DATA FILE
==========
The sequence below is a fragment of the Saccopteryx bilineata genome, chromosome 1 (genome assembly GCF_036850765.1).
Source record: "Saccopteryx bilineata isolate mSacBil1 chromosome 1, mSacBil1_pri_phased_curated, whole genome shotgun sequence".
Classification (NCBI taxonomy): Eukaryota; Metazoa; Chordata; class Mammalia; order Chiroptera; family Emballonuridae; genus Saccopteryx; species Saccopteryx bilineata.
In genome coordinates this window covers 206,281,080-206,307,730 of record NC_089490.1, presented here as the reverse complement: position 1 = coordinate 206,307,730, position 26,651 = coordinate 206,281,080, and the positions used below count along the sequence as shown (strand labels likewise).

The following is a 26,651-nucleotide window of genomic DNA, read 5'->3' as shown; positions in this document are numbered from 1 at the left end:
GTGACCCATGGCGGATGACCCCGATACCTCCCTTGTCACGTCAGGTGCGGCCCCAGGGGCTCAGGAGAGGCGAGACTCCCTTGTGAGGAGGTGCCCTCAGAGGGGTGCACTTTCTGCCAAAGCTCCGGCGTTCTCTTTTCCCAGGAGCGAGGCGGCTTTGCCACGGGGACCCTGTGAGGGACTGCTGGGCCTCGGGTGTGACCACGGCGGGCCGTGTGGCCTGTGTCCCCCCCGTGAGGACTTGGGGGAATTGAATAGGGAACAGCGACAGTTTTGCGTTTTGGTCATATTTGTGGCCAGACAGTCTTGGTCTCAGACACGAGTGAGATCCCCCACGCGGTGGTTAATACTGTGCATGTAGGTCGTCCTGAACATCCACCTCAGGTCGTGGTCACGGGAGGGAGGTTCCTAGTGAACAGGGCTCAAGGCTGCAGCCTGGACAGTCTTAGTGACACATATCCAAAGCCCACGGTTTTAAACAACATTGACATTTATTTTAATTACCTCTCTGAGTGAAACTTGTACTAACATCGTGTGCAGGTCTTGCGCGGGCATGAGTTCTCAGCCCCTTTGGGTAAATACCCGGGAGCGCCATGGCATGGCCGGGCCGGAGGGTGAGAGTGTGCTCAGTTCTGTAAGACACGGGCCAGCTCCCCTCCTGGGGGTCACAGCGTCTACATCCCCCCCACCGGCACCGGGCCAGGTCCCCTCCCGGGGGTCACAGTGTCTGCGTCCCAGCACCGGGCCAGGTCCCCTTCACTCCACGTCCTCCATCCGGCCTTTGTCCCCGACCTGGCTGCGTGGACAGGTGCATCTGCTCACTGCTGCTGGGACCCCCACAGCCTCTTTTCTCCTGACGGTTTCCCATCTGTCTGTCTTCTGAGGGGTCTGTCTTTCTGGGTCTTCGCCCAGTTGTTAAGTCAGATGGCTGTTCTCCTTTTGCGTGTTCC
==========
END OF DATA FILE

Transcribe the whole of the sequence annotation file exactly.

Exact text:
The sequence below is a fragment of the Saccopteryx bilineata genome, chromosome 1 (genome assembly GCF_036850765.1).
Source record: "Saccopteryx bilineata isolate mSacBil1 chromosome 1, mSacBil1_pri_phased_curated, whole genome shotgun sequence".
Classification (NCBI taxonomy): Eukaryota; Metazoa; Chordata; class Mammalia; order Chiroptera; family Emballonuridae; genus Saccopteryx; species Saccopteryx bilineata.
In genome coordinates this window covers 206,281,080-206,307,730 of record NC_089490.1, presented here as the reverse complement: position 1 = coordinate 206,307,730, position 26,651 = coordinate 206,281,080, and the positions used below count along the sequence as shown (strand labels likewise).

The following is a 26,651-nucleotide window of genomic DNA, read 5'->3' as shown; positions in this document are numbered from 1 at the left end:
GTGACCCATGGCGGATGACCCCGATACCTCCCTTGTCACGTCAGGTGCGGCCCCAGGGGCTCAGGAGAGGCGAGACTCCCTTGTGAGGAGGTGCCCTCAGAGGGGTGCACTTTCTGCCAAAGCTCCGGCGTTCTCTTTTCCCAGGAGCGAGGCGGCTTTGCCACGGGGACCCTGTGAGGGACTGCTGGGCCTCGGGTGTGACCACGGCGGGCCGTGTGGCCTGTGTCCCCCCCGTGAGGACTTGGGGGAATTGAATAGGGAACAGCGACAGTTTTGCGTTTTGGTCATATTTGTGGCCAGACAGTCTTGGTCTCAGACACGAGTGAGATCCCCCACGCGGTGGTTAATACTGTGCATGTAGGTCGTCCTGAACATCCACCTCAGGTCGTGGTCACGGGAGGGAGGTTCCTAGTGAACAGGGCTCAAGGCTGCAGCCTGGACAGTCTTAGTGACACATATCCAAAGCCCACGGTTTTAAACAACATTGACATTTATTTTAATTACCTCTCTGAGTGAAACTTGTACTAACATCGTGTGCAGGTCTTGCGCGGGCATGAGTTCTCAGCCCCTTTGGGTAAATACCCGGGAGCGCCATGGCATGGCCGGGCCGGAGGGTGAGAGTGTGCTCAGTTCTGTAAGACACGGGCCAGCTCCCCTCCTGGGGGTCACAGCGTCTACATCCCCCCCACCGGCACCGGGCCAGGTCCCCTCCCGGGGGTCACAGTGTCTGCGTCCCAGCACCGGGCCAGGTCCCCTTCACTCCACGTCCTCCATCCGGCCTTTGTCCCCGACCTGGCTGCGTGGACAGGTGCATCTGCTCACTGCTGCTGGGACCCCCACAGCCTCTTTTCTCCTGACGGTTTCCCATCTGTCTGTCTTCTGAGGGGTCTGTCTTTCTGGGTCTTCGCCCAGTTGTTAAGTCAGATGGCTGTTCTCCTTTTGCGTGTTCC